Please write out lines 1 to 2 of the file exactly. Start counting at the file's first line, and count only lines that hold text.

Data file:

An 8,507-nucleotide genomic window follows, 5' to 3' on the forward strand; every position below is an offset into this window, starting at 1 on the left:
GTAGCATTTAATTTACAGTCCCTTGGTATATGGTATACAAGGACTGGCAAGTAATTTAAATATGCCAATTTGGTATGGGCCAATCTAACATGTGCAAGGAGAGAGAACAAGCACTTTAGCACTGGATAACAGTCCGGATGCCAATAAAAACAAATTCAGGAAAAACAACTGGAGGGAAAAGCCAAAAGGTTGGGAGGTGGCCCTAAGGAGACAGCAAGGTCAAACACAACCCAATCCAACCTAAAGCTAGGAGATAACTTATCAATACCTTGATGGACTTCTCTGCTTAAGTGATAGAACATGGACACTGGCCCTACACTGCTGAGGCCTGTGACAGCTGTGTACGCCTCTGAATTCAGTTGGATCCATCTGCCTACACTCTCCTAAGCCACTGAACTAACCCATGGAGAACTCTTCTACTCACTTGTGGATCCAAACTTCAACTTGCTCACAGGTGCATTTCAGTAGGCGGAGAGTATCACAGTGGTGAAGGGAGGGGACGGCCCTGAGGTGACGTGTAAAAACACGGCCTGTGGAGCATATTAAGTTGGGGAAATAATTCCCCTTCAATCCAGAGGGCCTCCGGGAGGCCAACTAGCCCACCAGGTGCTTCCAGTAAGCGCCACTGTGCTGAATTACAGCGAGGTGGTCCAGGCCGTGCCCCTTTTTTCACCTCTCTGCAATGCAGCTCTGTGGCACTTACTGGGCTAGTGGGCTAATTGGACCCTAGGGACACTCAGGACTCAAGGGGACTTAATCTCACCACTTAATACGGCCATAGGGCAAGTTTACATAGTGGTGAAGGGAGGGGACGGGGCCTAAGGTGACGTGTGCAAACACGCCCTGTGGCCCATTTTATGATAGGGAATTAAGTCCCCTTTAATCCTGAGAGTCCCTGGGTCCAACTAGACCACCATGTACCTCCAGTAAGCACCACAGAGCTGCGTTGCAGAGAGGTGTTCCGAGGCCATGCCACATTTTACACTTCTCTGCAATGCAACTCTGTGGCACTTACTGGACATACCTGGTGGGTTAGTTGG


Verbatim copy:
An 8,507-nucleotide genomic window follows, 5' to 3' on the forward strand; every position below is an offset into this window, starting at 1 on the left:
GTAGCATTTAATTTACAGTCCCTTGGTATATGGTATACAAGGACTGGCAAGTAATTTAAATATGCCAATTTGGTATGGGCCAATCTAACATGTGCAAGGAGAGAGAACAAGCACTTTAGCACTGGATAACAGTCCGGATGCCAATAAAAACAAATTCAGGAAAAACAACTGGAGGGAAAAGCCAAAAGGTTGGGAGGTGGCCCTAAGGAGACAGCAAGGTCAAACACAACCCAATCCAACCTAAAGCTAGGAGATAACTTATCAATACCTTGATGGACTTCTCTGCTTAAGTGATAGAACATGGACACTGGCCCTACACTGCTGAGGCCTGTGACAGCTGTGTACGCCTCTGAATTCAGTTGGATCCATCTGCCTACACTCTCCTAAGCCACTGAACTAACCCATGGAGAACTCTTCTACTCACTTGTGGATCCAAACTTCAACTTGCTCACAGGTGCATTTCAGTAGGCGGAGAGTATCACAGTGGTGAAGGGAGGGGACGGCCCTGAGGTGACGTGTAAAAACACGGCCTGTGGAGCATATTAAGTTGGGGAAATAATTCCCCTTCAATCCAGAGGGCCTCCGGGAGGCCAACTAGCCCACCAGGTGCTTCCAGTAAGCGCCACTGTGCTGAATTACAGCGAGGTGGTCCAGGCCGTGCCCCTTTTTTCACCTCTCTGCAATGCAGCTCTGTGGCACTTACTGGGCTAGTGGGCTAATTGGACCCTAGGGACACTCAGGACTCAAGGGGACTTAATCTCACCACTTAATACGGCCATAGGGCAAGTTTACATAGTGGTGAAGGGAGGGGACGGGGCCTAAGGTGACGTGTGCAAACACGCCCTGTGGCCCATTTTATGATAGGGAATTAAGTCCCCTTTAATCCTGAGAGTCCCTGGGTCCAACTAGACCACCATGTACCTCCAGTAAGCACCACAGAGCTGCGTTGCAGAGAGGTGTTCCGAGGCCATGCCACATTTTACACTTCTCTGCAATGCAACTCTGTGGCACTTACTGGACATACCTGGTGGGTTAGTTGG